Northern News Services
Yellowknife (Sep 21/01) - "You are traumatized vicariously through all these live images," says clinical psychologist Roxanne Valade about the terrorist attacks on the United States last week.
Clinical psychologist Roxanne Valade: "Too much information helps create the symptoms." - Michele LeTourneau/NNSL photo
"This was live and that's why it's had such an immense, widespread impact on people."
The psychologist, who works for Stanton Regional Health Board's Mental Health Clinic, says it doesn't matter whether the viewer knew someone involved either directly or indirectly.
"We were all in shock. Unless you're totally insensitive and out of the world, not in the world. Hearing about it, reading about it, seeing it non-stop on some channels, that has to have a profound impact on people, on how they function, on dreams, thoughts and obsessions."
Valade says these are very typical reactions to a very abnormal situation. People experienced, and may still be experiencing, lack of appetite, insomnia, nightmares, fear, loss of control and a heightened sense of vulnerability.
"That's what terrorism is all about," she says.
And even though we all have a sense of a cataclysmic situation not yet finished, Valade says there are a few things that can help people cope.
"Keep a routine as much as possible. Fear immobilizes, so go against the grain. You may have to push yourself initially."
Valade also suggests that people not over stimulate themselves.
"Too much information helps create the symptoms," she says.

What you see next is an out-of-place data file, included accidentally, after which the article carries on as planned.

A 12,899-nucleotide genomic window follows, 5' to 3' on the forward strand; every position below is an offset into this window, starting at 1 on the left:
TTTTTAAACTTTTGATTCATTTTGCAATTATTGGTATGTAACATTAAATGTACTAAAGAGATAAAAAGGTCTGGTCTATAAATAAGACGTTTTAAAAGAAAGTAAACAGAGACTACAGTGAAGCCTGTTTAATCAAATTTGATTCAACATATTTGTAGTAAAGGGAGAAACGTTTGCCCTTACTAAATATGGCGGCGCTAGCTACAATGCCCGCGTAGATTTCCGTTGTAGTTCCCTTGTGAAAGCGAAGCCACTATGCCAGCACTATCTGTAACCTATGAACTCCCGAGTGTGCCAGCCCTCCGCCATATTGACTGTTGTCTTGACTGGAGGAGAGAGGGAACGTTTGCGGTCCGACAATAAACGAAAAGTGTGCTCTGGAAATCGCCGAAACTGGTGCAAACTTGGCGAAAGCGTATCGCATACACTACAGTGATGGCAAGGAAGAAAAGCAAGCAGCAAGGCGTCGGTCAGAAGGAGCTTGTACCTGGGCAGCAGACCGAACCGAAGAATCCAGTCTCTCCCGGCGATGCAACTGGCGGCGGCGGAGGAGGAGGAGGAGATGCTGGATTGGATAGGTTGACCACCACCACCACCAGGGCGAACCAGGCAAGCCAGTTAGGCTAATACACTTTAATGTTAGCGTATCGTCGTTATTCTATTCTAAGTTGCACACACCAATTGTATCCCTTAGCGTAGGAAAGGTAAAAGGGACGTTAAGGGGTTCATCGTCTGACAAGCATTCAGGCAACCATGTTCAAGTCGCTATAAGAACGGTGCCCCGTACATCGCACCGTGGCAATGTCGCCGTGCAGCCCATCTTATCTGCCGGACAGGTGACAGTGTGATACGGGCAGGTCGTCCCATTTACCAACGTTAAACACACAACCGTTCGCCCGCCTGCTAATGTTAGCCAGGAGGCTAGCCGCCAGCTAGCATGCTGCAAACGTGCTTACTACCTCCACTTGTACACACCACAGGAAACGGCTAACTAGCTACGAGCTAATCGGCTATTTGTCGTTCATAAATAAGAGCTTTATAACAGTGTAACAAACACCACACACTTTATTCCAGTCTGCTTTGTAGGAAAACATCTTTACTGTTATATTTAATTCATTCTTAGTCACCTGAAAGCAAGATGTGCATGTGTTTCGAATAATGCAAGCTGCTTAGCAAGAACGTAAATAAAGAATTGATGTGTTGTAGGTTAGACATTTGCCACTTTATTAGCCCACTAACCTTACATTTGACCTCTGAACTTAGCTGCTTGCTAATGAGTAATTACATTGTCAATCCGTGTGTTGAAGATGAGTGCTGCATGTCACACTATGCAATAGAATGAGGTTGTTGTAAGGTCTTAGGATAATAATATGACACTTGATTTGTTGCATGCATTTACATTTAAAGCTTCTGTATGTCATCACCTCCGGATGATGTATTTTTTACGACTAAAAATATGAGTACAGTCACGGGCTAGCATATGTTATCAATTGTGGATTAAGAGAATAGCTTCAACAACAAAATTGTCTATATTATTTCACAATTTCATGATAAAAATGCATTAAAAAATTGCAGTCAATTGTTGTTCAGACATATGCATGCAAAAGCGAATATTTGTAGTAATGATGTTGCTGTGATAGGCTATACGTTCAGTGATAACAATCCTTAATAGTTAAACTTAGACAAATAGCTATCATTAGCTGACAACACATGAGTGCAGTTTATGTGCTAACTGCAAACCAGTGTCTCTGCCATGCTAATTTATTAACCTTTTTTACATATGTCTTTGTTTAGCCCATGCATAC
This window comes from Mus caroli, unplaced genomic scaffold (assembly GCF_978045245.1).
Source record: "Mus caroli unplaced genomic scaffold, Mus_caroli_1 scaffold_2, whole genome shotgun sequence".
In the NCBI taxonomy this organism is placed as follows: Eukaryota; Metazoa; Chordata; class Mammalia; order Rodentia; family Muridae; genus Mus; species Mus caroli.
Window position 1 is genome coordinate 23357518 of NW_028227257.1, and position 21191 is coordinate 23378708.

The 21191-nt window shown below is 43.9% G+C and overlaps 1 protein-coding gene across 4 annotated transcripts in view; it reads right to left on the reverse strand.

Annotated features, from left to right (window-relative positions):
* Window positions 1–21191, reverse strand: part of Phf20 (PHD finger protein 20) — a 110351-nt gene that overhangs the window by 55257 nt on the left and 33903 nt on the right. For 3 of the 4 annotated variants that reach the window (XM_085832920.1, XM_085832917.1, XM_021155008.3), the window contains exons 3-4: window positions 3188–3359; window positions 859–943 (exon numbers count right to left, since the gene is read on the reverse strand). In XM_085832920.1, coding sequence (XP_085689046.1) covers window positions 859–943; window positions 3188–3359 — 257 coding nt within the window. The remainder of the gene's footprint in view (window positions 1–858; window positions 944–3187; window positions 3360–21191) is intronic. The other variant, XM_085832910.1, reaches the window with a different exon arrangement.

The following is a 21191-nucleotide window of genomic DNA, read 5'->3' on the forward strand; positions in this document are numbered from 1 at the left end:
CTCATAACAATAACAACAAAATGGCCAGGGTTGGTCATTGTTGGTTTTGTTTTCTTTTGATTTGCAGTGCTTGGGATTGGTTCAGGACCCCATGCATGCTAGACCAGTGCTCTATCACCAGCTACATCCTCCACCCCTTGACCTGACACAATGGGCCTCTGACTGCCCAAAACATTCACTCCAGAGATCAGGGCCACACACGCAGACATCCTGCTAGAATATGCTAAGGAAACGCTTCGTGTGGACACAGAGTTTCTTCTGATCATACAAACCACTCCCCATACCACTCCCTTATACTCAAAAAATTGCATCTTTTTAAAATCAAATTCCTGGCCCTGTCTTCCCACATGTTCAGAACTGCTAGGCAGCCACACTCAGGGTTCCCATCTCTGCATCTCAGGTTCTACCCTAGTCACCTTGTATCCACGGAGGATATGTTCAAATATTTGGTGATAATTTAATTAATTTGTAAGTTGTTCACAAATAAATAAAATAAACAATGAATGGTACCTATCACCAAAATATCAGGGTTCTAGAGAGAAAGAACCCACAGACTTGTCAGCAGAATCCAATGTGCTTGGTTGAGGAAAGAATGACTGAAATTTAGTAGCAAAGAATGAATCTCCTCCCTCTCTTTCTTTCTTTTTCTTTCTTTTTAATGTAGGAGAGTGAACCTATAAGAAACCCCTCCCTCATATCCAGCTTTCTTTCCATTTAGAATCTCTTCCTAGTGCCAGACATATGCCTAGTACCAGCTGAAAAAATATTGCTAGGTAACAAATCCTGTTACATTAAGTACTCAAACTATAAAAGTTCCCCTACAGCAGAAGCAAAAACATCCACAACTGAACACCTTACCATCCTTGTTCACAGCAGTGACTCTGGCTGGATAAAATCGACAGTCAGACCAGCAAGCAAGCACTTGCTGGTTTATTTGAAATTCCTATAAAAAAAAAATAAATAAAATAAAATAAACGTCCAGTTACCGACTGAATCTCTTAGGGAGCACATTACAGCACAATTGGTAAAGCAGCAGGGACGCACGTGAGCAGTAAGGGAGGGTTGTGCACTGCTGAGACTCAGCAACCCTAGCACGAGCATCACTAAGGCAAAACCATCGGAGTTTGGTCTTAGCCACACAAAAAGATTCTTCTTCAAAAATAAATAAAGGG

In order to help kids cope, adults need to come to terms with the tragedy themselves.
"Adults have a better capacity to process the information."
Talking with kids, letting them talk, is important.
"Limit kids' exposure," she says.
Adults too need to talk to other adults.
"What you're feeling is normal. Talk to someone you trust about it. They are likely having similar experiences."
Other symptoms may include decreased performance at work or school, relationship turmoil, interpersonal problems, isolation and withdrawal. The reactions may be immediate or delayed. The intensity and duration may vary.
"There's no right or wrong in how people cope with trauma."
Valade notes that doing everyday, normal things will help restore a sense of normalcy.
"But honour what's been happening. We're not machines."
Finally, says Valade, time will heal. It may not ever erase the images, but it will let them fade.
"It will take time. I think people need to be realistic about that. The idea is not to forget but to put it behind."